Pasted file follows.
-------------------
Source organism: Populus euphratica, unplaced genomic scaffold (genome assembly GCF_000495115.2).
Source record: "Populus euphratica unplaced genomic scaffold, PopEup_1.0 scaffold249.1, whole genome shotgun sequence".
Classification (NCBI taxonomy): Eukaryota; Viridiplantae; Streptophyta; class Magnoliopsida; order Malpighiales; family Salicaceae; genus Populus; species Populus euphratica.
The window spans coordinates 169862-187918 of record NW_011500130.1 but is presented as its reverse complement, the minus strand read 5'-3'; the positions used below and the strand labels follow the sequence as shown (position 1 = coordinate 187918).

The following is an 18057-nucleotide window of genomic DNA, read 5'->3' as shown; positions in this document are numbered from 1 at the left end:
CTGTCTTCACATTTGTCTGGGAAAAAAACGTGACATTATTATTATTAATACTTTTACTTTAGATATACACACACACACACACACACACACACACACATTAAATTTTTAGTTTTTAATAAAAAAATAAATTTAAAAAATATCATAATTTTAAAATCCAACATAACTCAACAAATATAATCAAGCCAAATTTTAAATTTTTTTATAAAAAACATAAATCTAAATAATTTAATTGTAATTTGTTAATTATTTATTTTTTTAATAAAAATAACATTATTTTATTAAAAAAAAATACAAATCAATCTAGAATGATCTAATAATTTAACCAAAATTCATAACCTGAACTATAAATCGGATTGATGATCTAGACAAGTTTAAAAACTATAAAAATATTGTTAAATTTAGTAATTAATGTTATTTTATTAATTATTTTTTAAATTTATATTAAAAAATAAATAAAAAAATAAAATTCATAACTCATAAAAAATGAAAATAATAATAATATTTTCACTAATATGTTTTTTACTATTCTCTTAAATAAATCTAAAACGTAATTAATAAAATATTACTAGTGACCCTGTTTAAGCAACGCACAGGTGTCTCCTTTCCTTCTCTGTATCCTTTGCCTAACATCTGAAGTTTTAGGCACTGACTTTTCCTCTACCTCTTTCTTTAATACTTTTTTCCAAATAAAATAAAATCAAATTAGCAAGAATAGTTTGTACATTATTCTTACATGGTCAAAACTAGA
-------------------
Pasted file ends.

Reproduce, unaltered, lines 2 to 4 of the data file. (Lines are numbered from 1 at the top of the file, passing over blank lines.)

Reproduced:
Source record: "Populus euphratica unplaced genomic scaffold, PopEup_1.0 scaffold249.1, whole genome shotgun sequence".
Classification (NCBI taxonomy): Eukaryota; Viridiplantae; Streptophyta; class Magnoliopsida; order Malpighiales; family Salicaceae; genus Populus; species Populus euphratica.
The window spans coordinates 169862-187918 of record NW_011500130.1 but is presented as its reverse complement, the minus strand read 5'-3'; the positions used below and the strand labels follow the sequence as shown (position 1 = coordinate 187918).